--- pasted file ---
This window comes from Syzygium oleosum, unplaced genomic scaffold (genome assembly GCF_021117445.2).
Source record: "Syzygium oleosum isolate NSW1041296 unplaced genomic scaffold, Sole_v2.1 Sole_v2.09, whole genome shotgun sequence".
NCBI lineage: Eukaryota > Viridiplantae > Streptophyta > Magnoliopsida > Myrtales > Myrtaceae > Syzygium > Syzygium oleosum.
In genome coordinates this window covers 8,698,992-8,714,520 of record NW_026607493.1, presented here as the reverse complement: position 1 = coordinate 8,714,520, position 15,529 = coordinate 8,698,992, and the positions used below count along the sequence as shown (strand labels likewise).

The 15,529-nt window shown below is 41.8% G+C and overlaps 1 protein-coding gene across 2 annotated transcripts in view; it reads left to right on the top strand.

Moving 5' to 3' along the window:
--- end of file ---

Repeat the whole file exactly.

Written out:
This window comes from Syzygium oleosum, unplaced genomic scaffold (genome assembly GCF_021117445.2).
Source record: "Syzygium oleosum isolate NSW1041296 unplaced genomic scaffold, Sole_v2.1 Sole_v2.09, whole genome shotgun sequence".
NCBI lineage: Eukaryota > Viridiplantae > Streptophyta > Magnoliopsida > Myrtales > Myrtaceae > Syzygium > Syzygium oleosum.
In genome coordinates this window covers 8,698,992-8,714,520 of record NW_026607493.1, presented here as the reverse complement: position 1 = coordinate 8,714,520, position 15,529 = coordinate 8,698,992, and the positions used below count along the sequence as shown (strand labels likewise).

The 15,529-nt window shown below is 41.8% G+C and overlaps 1 protein-coding gene across 2 annotated transcripts in view; it reads left to right on the top strand.

Moving 5' to 3' along the window: